Walther Arms has long held a tradition of producing reputable and legendary firearms, from the classic PPK to the World War II-era P38 to the innovative P99.
One of the more recent additions to the Walther  arsenal, the PPQ (Police Pistol Quick defense) has definitely more than lived up to the Walther name, and in the few years since it was released in 2011, the PPQ has already earned a reputation of being one of the most ergonomic and smooth-firing striker-fired pistols on the market.
Introduced in 2011, the Walther PPQ is largely an updated and more compact P99, and is very lightweight at only 24.5 ounces unloaded. It comes in two different calibers, holding 15 rounds of 9mm Parabellum or 11 rounds of .40 S&W.
The PPQ also comes in two different models, the M1 (which is no longer produced) and the M2. The only difference between the two models is that the M1 version features an HK-style ambidextrous paddle magazine release, a feature that was also on the P99. The M2 version of the PPQ features a more traditional magazine release button, which is also ambidextrous. The gun also features an accessory rail at the bottom of the barrel.
But what really makes the PPQ stand out among the crowd is its ergonomic grip and the smooth, light trigger pull. The trigger pull measures only 5.6 pounds, with a trigger travel of four-tenths of an inch and a rest of only one-tenths of an inch. The light trigger of the PPQ allows for faster follow-up shots, and it aids in accuracy as well.
The Walther PPQ is an extremely simple firearm. The only controls on the PPQ are the slide release and the magazine release, both of which are ambidextrous. The PPQ also features a Glock-style safe-action trigger. In terms of both size and weight, the PPQ is about equivalent to the Glock 19. This makes both the PPQ and the G19 very practical handguns to have, as they are small enough to be carried concealed if necessary, but also large enough to fit the role of a duty sidearm.
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Inevitably, many comparisons have been drawn between the Walther PPQ and the Glock 19 . Both are simple, rugged and compact striker-fired pistols. The G19, which is one of Glock’s best-selling handguns of all time, has rightfully earned a reputation as a durable and resilient sidearm. Many people remain loyal to Glock and the G19 in particular, but the PPQ presents itself as an alternative to the G19 for people who want a high quality duty-sized compact pistol, but also who want something other than a Glock, whether it be due to the grip of the Glock, the short slide release, or whatever.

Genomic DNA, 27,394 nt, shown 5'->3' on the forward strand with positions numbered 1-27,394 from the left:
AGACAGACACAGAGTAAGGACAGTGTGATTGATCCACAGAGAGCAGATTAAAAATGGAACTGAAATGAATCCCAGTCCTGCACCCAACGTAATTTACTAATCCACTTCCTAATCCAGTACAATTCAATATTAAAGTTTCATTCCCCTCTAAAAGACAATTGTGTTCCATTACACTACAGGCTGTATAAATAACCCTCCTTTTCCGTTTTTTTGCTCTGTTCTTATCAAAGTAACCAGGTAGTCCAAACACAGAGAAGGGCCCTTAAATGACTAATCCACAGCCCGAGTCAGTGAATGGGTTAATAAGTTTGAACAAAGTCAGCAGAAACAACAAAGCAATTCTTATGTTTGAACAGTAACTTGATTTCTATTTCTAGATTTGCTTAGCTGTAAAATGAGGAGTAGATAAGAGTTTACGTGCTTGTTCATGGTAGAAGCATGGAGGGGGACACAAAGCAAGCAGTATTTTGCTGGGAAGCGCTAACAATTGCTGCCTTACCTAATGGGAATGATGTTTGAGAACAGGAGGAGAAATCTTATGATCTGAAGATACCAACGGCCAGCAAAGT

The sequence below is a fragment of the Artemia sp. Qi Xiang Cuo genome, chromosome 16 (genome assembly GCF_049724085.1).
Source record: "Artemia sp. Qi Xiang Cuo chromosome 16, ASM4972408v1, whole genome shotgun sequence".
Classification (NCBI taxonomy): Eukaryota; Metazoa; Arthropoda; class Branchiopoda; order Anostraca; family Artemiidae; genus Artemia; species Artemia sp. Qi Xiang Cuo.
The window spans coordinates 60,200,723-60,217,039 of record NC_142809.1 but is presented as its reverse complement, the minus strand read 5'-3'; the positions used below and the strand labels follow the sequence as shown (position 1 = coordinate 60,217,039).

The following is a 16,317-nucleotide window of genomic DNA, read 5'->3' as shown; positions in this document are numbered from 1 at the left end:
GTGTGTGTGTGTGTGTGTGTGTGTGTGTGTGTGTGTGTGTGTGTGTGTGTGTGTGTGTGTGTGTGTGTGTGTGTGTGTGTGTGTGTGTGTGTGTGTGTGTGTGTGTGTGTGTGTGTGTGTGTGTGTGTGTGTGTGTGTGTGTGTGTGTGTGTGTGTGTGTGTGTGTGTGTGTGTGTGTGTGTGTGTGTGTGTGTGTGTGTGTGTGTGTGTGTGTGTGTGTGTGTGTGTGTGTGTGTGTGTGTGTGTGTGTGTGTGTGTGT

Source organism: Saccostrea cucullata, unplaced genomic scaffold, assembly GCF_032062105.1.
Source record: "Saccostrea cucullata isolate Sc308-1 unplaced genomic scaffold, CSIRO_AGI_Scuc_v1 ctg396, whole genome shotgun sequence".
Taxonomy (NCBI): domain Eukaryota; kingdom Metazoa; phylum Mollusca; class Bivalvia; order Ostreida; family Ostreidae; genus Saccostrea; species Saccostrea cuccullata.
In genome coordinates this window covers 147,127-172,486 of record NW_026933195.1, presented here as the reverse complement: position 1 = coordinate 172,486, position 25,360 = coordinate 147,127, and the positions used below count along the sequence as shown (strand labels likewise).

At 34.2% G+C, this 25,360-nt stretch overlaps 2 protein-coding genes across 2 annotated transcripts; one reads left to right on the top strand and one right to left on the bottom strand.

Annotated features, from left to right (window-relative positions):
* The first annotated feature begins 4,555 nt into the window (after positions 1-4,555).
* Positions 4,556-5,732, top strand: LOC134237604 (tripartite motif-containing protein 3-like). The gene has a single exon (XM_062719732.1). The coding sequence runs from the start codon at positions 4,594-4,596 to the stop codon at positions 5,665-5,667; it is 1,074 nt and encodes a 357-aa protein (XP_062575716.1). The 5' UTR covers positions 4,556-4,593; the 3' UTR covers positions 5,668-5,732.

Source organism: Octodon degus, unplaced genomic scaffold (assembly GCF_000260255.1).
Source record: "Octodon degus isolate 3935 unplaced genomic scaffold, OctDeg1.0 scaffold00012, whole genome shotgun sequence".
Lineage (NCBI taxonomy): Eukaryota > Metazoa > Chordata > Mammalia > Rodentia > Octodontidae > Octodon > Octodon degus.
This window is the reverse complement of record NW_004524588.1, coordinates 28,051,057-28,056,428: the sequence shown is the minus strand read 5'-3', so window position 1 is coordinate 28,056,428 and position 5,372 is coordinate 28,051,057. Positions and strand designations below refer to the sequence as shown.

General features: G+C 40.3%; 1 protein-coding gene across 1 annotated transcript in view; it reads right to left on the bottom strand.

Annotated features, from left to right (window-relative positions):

You may be asking: Well, which one is better — the Walther PPQ or the Glock 19? The truth is that there really is no correct answer to that question, and it all boils down to personal preference. While the PPQ is definitely the more modern and updated between the two, the G19 is a warhorse with a solid track record.
The slide release on the PPQ is larger than the G19 and, as previously mentioned, ambidextrous. The magazine release is also ambidextrous, whether you get the M1 with the paddle release or the M2 with the release button. The PPQ also has a very ergonomic grip, coming with three different back straps (small, medium, large) that the user can easily take off and put on the gun to fit their hand comfortably. The G19 does not have these features.
However, due to only being recently released, the PPQ has yet to truly prove itself as a service pistol. But so far, it has shown to be a high quality, solid, innovative, accurate and reliable weapon. The G19, of course, has been in service with militaries and police forces since the late 1980s, and parts and magazines for it are cheap and in great supply across the United States. For those reasons, many people may chose to stay faithful to the Glock.
Walther has definitely scored another hit with the PPQ, and it is well on its way to building a solid track record of its own just as its older brother the P99 has. Having a good sidearm is a critical part of your arsenal. If you are looking for that sidearm, then the PPQ absolutely deserves a look.
What do you think of the PPQ? Is it better than the Glock 19? Share your thoughts in the section below: